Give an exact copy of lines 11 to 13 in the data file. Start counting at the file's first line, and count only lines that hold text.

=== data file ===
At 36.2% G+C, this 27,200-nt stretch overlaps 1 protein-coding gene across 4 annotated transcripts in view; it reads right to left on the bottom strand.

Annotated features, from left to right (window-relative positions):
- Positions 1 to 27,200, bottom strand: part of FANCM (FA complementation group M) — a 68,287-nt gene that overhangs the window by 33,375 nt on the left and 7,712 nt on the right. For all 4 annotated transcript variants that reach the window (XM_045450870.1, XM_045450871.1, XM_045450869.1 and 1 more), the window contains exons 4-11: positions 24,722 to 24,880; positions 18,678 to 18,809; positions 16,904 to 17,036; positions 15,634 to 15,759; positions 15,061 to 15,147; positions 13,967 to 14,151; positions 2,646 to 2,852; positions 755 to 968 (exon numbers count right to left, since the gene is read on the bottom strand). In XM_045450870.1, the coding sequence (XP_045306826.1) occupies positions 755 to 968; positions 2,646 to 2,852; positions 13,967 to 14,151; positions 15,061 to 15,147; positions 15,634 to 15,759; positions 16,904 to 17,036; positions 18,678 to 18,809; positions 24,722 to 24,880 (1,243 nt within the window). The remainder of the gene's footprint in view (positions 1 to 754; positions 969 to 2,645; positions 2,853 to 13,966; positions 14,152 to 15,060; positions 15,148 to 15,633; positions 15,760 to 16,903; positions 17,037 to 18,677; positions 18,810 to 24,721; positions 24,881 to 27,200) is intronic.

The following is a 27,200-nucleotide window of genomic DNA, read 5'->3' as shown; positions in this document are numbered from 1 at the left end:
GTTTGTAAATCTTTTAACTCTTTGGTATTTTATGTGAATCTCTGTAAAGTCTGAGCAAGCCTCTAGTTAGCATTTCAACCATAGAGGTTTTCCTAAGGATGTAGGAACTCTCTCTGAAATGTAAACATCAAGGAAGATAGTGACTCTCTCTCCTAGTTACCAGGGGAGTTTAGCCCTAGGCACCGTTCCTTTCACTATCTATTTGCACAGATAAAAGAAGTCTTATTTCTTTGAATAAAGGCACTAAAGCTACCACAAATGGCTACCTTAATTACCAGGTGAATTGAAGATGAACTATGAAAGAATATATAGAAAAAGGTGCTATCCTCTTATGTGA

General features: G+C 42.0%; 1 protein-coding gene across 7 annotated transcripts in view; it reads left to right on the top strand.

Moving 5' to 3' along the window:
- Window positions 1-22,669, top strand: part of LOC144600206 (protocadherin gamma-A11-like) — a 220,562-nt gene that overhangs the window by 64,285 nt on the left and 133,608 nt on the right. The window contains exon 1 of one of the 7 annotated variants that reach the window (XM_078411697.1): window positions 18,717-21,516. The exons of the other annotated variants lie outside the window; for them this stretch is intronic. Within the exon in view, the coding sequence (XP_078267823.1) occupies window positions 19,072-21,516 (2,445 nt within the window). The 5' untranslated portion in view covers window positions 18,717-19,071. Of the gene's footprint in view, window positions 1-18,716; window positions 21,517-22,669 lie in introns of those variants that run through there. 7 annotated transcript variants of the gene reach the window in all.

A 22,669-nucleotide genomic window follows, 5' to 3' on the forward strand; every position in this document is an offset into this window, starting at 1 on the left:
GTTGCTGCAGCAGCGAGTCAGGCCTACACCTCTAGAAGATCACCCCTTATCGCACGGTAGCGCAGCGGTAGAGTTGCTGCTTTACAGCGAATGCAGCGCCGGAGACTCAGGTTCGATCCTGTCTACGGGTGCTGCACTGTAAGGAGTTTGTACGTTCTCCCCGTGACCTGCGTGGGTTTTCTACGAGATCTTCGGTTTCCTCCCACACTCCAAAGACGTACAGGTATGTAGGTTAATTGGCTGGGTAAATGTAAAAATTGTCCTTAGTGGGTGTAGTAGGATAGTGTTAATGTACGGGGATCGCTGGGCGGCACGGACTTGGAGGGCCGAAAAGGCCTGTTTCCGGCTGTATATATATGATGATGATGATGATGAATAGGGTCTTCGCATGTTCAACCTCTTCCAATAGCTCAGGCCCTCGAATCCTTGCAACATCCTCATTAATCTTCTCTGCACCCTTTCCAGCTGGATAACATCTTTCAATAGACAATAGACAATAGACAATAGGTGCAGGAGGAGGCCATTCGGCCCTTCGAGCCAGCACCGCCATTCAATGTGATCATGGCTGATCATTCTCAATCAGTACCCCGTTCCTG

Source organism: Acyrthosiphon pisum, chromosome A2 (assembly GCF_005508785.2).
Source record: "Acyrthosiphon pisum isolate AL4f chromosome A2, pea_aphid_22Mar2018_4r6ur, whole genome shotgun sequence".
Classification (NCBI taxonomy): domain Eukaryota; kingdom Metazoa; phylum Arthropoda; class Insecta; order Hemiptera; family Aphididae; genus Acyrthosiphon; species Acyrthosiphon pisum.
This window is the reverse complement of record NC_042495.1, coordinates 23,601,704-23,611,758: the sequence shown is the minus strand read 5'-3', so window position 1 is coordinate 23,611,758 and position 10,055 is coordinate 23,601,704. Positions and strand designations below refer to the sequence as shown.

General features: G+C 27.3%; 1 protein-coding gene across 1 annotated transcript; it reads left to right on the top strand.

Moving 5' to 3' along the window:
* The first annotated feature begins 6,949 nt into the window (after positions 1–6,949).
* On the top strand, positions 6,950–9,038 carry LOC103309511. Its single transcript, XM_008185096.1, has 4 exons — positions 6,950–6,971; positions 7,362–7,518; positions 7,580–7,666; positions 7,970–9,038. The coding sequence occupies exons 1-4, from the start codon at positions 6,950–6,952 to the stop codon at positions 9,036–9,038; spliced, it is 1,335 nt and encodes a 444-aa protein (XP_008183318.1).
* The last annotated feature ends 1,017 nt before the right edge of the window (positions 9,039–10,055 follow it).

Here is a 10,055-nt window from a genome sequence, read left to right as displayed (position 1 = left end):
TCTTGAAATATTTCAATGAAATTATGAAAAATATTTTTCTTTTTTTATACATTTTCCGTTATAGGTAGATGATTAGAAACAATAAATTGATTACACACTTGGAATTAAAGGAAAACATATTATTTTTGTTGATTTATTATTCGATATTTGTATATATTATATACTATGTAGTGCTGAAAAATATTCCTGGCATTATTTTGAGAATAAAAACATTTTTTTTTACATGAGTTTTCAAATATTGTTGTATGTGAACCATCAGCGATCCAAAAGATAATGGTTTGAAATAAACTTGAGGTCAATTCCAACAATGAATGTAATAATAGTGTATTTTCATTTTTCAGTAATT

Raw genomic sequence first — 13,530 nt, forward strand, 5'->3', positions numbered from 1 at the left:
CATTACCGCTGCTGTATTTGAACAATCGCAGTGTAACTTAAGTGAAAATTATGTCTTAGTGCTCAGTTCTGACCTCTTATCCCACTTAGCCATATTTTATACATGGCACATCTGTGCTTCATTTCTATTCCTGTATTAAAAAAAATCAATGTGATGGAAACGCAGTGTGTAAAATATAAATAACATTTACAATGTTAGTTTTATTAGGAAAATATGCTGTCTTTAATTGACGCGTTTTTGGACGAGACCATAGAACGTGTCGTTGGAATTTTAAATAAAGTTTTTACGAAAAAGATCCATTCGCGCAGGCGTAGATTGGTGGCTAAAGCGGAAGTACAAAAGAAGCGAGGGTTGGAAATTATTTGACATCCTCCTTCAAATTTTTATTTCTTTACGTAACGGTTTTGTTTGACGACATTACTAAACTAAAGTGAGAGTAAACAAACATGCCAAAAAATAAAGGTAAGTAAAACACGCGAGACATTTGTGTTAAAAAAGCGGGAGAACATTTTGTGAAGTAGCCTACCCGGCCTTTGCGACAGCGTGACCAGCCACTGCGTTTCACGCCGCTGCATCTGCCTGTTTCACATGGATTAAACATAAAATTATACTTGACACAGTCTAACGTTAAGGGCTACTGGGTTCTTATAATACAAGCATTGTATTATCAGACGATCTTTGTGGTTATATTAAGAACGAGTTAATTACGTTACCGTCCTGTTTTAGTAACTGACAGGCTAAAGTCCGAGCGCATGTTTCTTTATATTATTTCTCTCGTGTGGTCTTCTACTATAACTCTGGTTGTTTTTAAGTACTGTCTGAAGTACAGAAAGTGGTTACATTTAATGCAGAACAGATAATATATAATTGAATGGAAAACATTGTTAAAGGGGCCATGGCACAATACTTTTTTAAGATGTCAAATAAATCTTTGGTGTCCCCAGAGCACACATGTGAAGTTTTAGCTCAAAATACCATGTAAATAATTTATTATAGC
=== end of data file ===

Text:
Source organism: Acyrthosiphon pisum, chromosome A2 (assembly GCF_005508785.2).
Source record: "Acyrthosiphon pisum isolate AL4f chromosome A2, pea_aphid_22Mar2018_4r6ur, whole genome shotgun sequence".
Classification (NCBI taxonomy): domain Eukaryota; kingdom Metazoa; phylum Arthropoda; class Insecta; order Hemiptera; family Aphididae; genus Acyrthosiphon; species Acyrthosiphon pisum.